Through the crack at the bottom of her eyes, she sees Mother holding the spoon about to stir.
Will Mother understand when she says–
This dream woke me in the night, she says.
I told you.
Even without being told, she’ll find out soon enough where Father is. She falls into his waiting arms. The last tension of restraint abandoned, she sobs in his arms. Does he cry, too? Her head against his throat, she cannot see.
Can’t she go with him? She cannot go with him.
Where I go, I go alone, he says. That’s the way it’s always been.
Washing her hands, Mother watches them. She has stopped asking a long time ago.
Father draws back, straightens his hat, shakes off the rough nails that catch on his sleeve. Despite his look of regret, his pallor, the nervous excitement of his eyes and hands, the feet in their waxed but unshined shoes, we cannot intuit his sentiments and sympathies. No predominant or unambiguous emotion claims his face.
Does his necktie feel too tight? He loosens it, but we can infer nothing from the gesture.
Where is he going precisely? Only he knows, if he knows.
There is always time for one last question, but this is the last time.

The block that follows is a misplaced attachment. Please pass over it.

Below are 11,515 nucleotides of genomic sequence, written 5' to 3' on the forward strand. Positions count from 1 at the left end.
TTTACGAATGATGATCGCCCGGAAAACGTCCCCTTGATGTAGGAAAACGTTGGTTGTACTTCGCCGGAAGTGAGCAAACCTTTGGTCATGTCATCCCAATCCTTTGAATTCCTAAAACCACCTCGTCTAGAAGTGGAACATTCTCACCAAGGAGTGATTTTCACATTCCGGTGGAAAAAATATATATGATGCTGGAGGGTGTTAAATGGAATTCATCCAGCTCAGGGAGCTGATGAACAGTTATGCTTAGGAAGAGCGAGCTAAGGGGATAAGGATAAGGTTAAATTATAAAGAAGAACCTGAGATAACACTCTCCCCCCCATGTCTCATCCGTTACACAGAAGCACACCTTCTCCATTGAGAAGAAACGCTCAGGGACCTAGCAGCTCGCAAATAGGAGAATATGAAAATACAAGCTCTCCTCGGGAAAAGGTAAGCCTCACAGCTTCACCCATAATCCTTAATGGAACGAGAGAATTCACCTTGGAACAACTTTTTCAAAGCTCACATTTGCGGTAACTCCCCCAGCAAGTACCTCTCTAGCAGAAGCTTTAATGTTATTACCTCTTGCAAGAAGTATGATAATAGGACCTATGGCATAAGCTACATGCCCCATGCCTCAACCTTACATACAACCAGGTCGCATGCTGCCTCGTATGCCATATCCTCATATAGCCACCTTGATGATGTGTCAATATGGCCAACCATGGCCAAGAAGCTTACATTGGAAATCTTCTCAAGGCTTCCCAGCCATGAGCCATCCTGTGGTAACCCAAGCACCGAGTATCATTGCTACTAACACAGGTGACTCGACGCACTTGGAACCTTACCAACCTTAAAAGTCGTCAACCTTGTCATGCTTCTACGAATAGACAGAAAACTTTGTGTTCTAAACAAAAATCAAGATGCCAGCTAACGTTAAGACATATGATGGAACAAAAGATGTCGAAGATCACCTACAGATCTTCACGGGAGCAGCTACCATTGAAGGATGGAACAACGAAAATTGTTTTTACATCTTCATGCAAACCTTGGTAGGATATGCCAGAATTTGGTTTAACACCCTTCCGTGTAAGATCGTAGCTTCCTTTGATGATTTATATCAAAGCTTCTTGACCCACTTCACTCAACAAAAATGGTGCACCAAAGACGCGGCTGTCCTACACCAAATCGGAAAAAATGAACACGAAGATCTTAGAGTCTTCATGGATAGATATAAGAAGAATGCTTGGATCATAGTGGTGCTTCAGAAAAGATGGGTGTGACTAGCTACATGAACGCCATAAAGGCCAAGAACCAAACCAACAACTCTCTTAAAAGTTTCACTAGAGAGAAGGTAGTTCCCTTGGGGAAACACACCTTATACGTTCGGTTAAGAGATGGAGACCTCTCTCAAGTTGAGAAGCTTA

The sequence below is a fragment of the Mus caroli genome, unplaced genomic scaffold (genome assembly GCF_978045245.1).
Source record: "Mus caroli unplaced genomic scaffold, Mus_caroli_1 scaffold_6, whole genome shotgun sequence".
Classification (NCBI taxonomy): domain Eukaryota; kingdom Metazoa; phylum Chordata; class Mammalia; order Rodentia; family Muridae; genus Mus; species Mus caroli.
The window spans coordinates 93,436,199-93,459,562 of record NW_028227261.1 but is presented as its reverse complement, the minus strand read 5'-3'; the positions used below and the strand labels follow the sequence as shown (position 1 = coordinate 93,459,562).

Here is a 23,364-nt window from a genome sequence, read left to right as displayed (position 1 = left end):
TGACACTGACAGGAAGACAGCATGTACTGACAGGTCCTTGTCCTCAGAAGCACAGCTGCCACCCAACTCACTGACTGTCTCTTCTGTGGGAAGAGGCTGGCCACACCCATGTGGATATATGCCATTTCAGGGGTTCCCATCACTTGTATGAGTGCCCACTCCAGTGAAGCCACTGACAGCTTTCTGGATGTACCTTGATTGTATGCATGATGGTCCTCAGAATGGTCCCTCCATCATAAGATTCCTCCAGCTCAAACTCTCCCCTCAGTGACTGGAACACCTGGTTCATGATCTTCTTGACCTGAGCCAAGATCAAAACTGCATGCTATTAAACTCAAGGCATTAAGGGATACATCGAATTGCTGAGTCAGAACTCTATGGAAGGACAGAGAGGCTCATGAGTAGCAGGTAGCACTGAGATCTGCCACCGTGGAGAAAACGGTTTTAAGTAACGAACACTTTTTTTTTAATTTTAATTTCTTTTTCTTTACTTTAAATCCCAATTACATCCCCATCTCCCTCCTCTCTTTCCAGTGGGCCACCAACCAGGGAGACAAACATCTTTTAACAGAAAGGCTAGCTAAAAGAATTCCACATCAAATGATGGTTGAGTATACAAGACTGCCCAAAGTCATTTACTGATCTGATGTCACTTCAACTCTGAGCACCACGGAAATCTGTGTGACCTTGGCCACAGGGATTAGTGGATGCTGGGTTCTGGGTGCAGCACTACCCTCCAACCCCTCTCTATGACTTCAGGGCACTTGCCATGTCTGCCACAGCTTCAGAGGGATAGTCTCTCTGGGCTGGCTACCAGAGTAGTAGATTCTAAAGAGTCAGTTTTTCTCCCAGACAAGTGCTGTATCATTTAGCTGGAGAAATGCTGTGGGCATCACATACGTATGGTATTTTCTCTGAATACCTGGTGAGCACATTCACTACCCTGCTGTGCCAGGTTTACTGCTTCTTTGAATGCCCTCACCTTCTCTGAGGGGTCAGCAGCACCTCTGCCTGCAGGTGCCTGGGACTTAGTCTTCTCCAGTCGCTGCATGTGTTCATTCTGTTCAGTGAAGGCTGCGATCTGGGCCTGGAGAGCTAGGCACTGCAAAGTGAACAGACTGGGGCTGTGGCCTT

What will I do? she asks.
What you want.
Like all of us.
But some more than others.
Myself, for example.
But I can’t go with you.
But you don’t want to.
She would argue, but he wouldn’t be convinced: May I go with you to a party, on a boat, on a bicycle, in the car, to a museum, to a park, on a vacation–or is that asking too much?
It’s asking what everyone asks.
He extends his hand as if offering it to shake. Mother has disappeared.
What will you give me?
He laughs. The same old question, but notice she no longer says bring.
How about a gun?
To think he could be amused at a time like this. He isn’t quite, but seldom have we seen him so nearly.
You’d want an obsolete weapon, he says. Be my guest. It won’t do you any good, you know–against anyone else. But you can embrace it, cling to it, wrap yourself around it as if it were a tree or something else. If you do that, be careful, unload it first.
I’ll be careful.